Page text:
Special Topic: Issues of SES in Higher Education
Socioeconomic Status and Higher Education Adjustment
By LaNiña Mompremier, MA
During the 2008 APA Convention in Boston, a graduate student commented on her struggle adjusting to graduate school because of her perceived differences in economic and social position between her background and her classmate’s backgrounds. She shared her discomfort interacting with peers, her inability to relate to conversations, and the stress she experienced from family members unable to conceptualize the sacrifices she was making to succeed. Although this student’s experience is common, the influence of socioeconomic status (SES) on higher education adjustment has received little attention.
Higher education attrition has been linked to satisfaction, race/ethnicity, socialization, as well as SES (Ellis, 2008; Agliata; Renk, 2008; Gerdes, Mallinckrodt 1994). Research shows that low SES undergraduate students are less likely to complete 4 years of college or university education (Titus, 2006). Although little research is available on factors related to graduate school attrition, attrition rates as high as 50% for doctoral students in any discipline within the United States have been reported (Gardner, 2008; Smith, Maroney, Nelson, Abel, & Abel, 2006).
Research indicates that family socioeconomic characteristics such as income and parental education are important variables for measuring college attrition (Ishitani, 2003). First-generation college students are 51% less likely to graduate in 4 years (Ishitani, 2006). These students are more likely to be from low SES families and less likely to have the academic preparation and resources available to higher SES students. (Cho, Lee, Hudley, Barry, & Kelly, 2008; Ellis, 2001).
Little research is available to determine if SES is a significant factor for students finding it difficult to transition and fully integrate into their academic community. For instance in her book, Dr. Heather Bullock discusses the discomfort she experienced in college while interacting with those of different SES backgrounds (Lott & Bullock, 2007). Similarly, students from low SES families may experience discomfort or awkwardness interacting with their higher SES peers, and may hold negative beliefs about higher SES peers. Higher SES peers may be used to certain levels of material comfort, may have differing values, or may hold negative beliefs about lower SES individuals. Higher SES students may also experience discomfort or awkwardness sharing their higher status with lower SES peers for fear of being perceived as elitist.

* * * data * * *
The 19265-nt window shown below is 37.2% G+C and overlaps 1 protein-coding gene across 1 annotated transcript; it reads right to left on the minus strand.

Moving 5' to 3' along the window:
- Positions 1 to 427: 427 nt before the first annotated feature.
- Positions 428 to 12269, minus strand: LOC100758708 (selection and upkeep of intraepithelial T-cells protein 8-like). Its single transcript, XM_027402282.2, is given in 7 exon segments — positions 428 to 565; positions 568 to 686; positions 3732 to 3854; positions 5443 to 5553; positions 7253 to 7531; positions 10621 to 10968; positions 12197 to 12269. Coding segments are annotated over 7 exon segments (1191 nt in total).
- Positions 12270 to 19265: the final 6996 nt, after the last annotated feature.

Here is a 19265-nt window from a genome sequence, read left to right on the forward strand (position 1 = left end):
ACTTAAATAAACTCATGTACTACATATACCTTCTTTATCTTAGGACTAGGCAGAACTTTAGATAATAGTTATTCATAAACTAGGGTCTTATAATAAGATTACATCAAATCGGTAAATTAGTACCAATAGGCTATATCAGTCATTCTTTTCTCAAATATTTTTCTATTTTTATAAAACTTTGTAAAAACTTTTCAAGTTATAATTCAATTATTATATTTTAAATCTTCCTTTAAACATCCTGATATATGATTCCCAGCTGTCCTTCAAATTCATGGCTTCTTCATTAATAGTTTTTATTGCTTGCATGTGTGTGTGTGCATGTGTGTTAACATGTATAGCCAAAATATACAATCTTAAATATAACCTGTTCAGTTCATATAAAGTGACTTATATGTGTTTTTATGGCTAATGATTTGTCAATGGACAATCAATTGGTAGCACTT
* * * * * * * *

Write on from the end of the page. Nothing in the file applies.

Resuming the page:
SES and familial stress may work against adjustment to higher education. As the student at the APA convention shared, seeking higher education may ostracize students from family members with less education and leave the student with less familial support. Supportive families with less educational experience may not fully appreciate the level of work necessary for academic success. In addition, students from both SES extremes may feel pressure to excel in order not to disappoint parents who may be expecting their child to fulfill a family legacy or who may be hoping to benefit from the increased financial support that higher education may afford.
Factors related to income can also influence a student’s adjustment to higher education. The demands of long graduate school programs often do not allow for full-time employment. Many graduate students forgo higher paying jobs to work as students assistant while in school. Students who must work while in school may have few opportunities to bond with peers. Unable to forgo summer employment, some students miss opportunities to train at unpaid internship sites. Similarly, many students may also be stressed by the financial burden their educational pursuits places on their families. Programs that do not provide sufficient financial support (tuition waivers, stipends, grants) to students may leave them vulnerable to a difficult adjustment and dropout. Research indicates that financial support helps significantly, lower dropout rates have been observed in college students who receive sufficient financial aid (Ishitani, 2003).
The deteriorating climate of the American economy may produce an extra challenge to persons with low income who pursue a higher degree. With attrition rates already at an estimated 50% for doctoral students, it is important that more research be conducted to identify ways of reducing the negative impact of SES on higher educational adjustment.